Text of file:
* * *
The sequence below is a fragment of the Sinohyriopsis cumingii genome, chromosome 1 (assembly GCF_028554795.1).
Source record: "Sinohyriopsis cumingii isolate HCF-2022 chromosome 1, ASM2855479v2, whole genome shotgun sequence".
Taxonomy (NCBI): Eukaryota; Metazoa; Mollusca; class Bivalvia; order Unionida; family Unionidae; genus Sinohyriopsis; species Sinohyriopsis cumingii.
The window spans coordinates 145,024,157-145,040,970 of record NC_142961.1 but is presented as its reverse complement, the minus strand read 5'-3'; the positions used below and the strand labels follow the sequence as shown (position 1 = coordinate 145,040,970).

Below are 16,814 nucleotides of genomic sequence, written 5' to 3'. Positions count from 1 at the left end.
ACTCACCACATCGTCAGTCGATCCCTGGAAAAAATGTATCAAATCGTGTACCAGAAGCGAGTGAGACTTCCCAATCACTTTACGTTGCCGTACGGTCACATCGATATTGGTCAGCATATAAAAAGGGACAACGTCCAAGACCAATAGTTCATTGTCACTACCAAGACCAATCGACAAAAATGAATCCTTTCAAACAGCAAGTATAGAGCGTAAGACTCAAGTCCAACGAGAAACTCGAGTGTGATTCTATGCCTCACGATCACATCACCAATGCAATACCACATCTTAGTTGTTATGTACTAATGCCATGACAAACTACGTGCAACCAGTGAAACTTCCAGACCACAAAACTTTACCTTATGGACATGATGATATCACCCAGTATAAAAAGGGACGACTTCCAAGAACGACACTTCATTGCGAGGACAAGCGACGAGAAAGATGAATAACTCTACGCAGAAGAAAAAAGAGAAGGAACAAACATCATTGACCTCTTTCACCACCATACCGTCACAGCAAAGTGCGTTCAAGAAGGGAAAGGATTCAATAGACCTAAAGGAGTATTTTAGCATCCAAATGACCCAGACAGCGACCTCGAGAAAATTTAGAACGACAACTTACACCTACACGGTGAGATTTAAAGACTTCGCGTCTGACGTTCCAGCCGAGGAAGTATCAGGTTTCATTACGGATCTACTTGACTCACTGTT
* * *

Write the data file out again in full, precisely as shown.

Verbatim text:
The sequence below is a fragment of the Sinohyriopsis cumingii genome, chromosome 1 (assembly GCF_028554795.1).
Source record: "Sinohyriopsis cumingii isolate HCF-2022 chromosome 1, ASM2855479v2, whole genome shotgun sequence".
Taxonomy (NCBI): Eukaryota; Metazoa; Mollusca; class Bivalvia; order Unionida; family Unionidae; genus Sinohyriopsis; species Sinohyriopsis cumingii.
The window spans coordinates 145,024,157-145,040,970 of record NC_142961.1 but is presented as its reverse complement, the minus strand read 5'-3'; the positions used below and the strand labels follow the sequence as shown (position 1 = coordinate 145,040,970).

Below are 16,814 nucleotides of genomic sequence, written 5' to 3'. Positions count from 1 at the left end.
ACTCACCACATCGTCAGTCGATCCCTGGAAAAAATGTATCAAATCGTGTACCAGAAGCGAGTGAGACTTCCCAATCACTTTACGTTGCCGTACGGTCACATCGATATTGGTCAGCATATAAAAAGGGACAACGTCCAAGACCAATAGTTCATTGTCACTACCAAGACCAATCGACAAAAATGAATCCTTTCAAACAGCAAGTATAGAGCGTAAGACTCAAGTCCAACGAGAAACTCGAGTGTGATTCTATGCCTCACGATCACATCACCAATGCAATACCACATCTTAGTTGTTATGTACTAATGCCATGACAAACTACGTGCAACCAGTGAAACTTCCAGACCACAAAACTTTACCTTATGGACATGATGATATCACCCAGTATAAAAAGGGACGACTTCCAAGAACGACACTTCATTGCGAGGACAAGCGACGAGAAAGATGAATAACTCTACGCAGAAGAAAAAAGAGAAGGAACAAACATCATTGACCTCTTTCACCACCATACCGTCACAGCAAAGTGCGTTCAAGAAGGGAAAGGATTCAATAGACCTAAAGGAGTATTTTAGCATCCAAATGACCCAGACAGCGACCTCGAGAAAATTTAGAACGACAACTTACACCTACACGGTGAGATTTAAAGACTTCGCGTCTGACGTTCCAGCCGAGGAAGTATCAGGTTTCATTACGGATCTACTTGACTCACTGTT